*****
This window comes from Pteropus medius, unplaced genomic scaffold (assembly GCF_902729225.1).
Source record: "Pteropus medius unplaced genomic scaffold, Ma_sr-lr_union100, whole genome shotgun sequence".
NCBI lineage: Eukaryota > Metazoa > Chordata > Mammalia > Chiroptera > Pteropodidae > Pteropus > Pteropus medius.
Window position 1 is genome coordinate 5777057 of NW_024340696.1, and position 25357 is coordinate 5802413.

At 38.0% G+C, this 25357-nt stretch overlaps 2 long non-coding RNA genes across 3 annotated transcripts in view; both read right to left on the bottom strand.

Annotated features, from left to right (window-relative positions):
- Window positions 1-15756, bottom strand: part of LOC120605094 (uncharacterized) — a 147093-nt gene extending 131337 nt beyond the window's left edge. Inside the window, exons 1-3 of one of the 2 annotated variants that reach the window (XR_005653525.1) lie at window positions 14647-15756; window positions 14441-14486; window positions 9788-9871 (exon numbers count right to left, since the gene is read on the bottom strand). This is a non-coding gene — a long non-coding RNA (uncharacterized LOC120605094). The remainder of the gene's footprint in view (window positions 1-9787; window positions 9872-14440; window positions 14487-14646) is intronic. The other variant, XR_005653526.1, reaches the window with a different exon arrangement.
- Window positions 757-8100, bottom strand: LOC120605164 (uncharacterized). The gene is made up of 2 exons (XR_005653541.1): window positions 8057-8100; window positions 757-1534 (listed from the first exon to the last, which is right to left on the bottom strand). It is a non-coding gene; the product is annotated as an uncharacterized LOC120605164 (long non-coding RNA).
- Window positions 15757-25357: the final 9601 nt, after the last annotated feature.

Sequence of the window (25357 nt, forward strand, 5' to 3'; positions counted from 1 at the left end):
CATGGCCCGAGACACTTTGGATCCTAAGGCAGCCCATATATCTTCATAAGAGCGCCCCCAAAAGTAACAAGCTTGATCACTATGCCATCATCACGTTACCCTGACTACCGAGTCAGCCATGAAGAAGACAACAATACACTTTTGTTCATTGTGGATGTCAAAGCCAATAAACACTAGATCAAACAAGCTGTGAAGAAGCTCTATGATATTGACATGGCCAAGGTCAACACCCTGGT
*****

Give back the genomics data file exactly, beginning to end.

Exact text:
This window comes from Pteropus medius, unplaced genomic scaffold (assembly GCF_902729225.1).
Source record: "Pteropus medius unplaced genomic scaffold, Ma_sr-lr_union100, whole genome shotgun sequence".
NCBI lineage: Eukaryota > Metazoa > Chordata > Mammalia > Chiroptera > Pteropodidae > Pteropus > Pteropus medius.
Window position 1 is genome coordinate 5777057 of NW_024340696.1, and position 25357 is coordinate 5802413.

At 38.0% G+C, this 25357-nt stretch overlaps 2 long non-coding RNA genes across 3 annotated transcripts in view; both read right to left on the bottom strand.

Annotated features, from left to right (window-relative positions):
- Window positions 1-15756, bottom strand: part of LOC120605094 (uncharacterized) — a 147093-nt gene extending 131337 nt beyond the window's left edge. Inside the window, exons 1-3 of one of the 2 annotated variants that reach the window (XR_005653525.1) lie at window positions 14647-15756; window positions 14441-14486; window positions 9788-9871 (exon numbers count right to left, since the gene is read on the bottom strand). This is a non-coding gene — a long non-coding RNA (uncharacterized LOC120605094). The remainder of the gene's footprint in view (window positions 1-9787; window positions 9872-14440; window positions 14487-14646) is intronic. The other variant, XR_005653526.1, reaches the window with a different exon arrangement.
- Window positions 757-8100, bottom strand: LOC120605164 (uncharacterized). The gene is made up of 2 exons (XR_005653541.1): window positions 8057-8100; window positions 757-1534 (listed from the first exon to the last, which is right to left on the bottom strand). It is a non-coding gene; the product is annotated as an uncharacterized LOC120605164 (long non-coding RNA).
- Window positions 15757-25357: the final 9601 nt, after the last annotated feature.

Sequence of the window (25357 nt, forward strand, 5' to 3'; positions counted from 1 at the left end):
CATGGCCCGAGACACTTTGGATCCTAAGGCAGCCCATATATCTTCATAAGAGCGCCCCCAAAAGTAACAAGCTTGATCACTATGCCATCATCACGTTACCCTGACTACCGAGTCAGCCATGAAGAAGACAACAATACACTTTTGTTCATTGTGGATGTCAAAGCCAATAAACACTAGATCAAACAAGCTGTGAAGAAGCTCTATGATATTGACATGGCCAAGGTCAACACCCTGGT